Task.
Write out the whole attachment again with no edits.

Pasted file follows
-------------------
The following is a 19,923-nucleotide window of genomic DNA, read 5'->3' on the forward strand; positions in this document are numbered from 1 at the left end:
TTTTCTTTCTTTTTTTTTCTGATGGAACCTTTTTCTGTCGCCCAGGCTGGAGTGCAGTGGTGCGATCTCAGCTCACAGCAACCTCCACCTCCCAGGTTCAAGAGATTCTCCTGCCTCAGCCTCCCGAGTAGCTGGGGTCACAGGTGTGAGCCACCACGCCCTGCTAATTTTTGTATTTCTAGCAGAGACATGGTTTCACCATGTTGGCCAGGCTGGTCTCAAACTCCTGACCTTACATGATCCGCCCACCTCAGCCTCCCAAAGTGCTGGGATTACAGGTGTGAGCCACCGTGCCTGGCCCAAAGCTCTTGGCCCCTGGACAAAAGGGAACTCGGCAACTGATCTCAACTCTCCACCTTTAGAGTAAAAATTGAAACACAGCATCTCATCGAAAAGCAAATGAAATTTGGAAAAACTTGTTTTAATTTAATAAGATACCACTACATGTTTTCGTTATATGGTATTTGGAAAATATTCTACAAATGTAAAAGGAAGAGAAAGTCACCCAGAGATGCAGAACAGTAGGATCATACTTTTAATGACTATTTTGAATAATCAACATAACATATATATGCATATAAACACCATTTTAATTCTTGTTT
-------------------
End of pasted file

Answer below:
The following is a 19,923-nucleotide window of genomic DNA, read 5'->3' on the forward strand; positions in this document are numbered from 1 at the left end:
TTTTCTTTCTTTTTTTTTCTGATGGAACCTTTTTCTGTCGCCCAGGCTGGAGTGCAGTGGTGCGATCTCAGCTCACAGCAACCTCCACCTCCCAGGTTCAAGAGATTCTCCTGCCTCAGCCTCCCGAGTAGCTGGGGTCACAGGTGTGAGCCACCACGCCCTGCTAATTTTTGTATTTCTAGCAGAGACATGGTTTCACCATGTTGGCCAGGCTGGTCTCAAACTCCTGACCTTACATGATCCGCCCACCTCAGCCTCCCAAAGTGCTGGGATTACAGGTGTGAGCCACCGTGCCTGGCCCAAAGCTCTTGGCCCCTGGACAAAAGGGAACTCGGCAACTGATCTCAACTCTCCACCTTTAGAGTAAAAATTGAAACACAGCATCTCATCGAAAAGCAAATGAAATTTGGAAAAACTTGTTTTAATTTAATAAGATACCACTACATGTTTTCGTTATATGGTATTTGGAAAATATTCTACAAATGTAAAAGGAAGAGAAAGTCACCCAGAGATGCAGAACAGTAGGATCATACTTTTAATGACTATTTTGAATAATCAACATAACATATATATGCATATAAACACCATTTTAATTCTTGTTT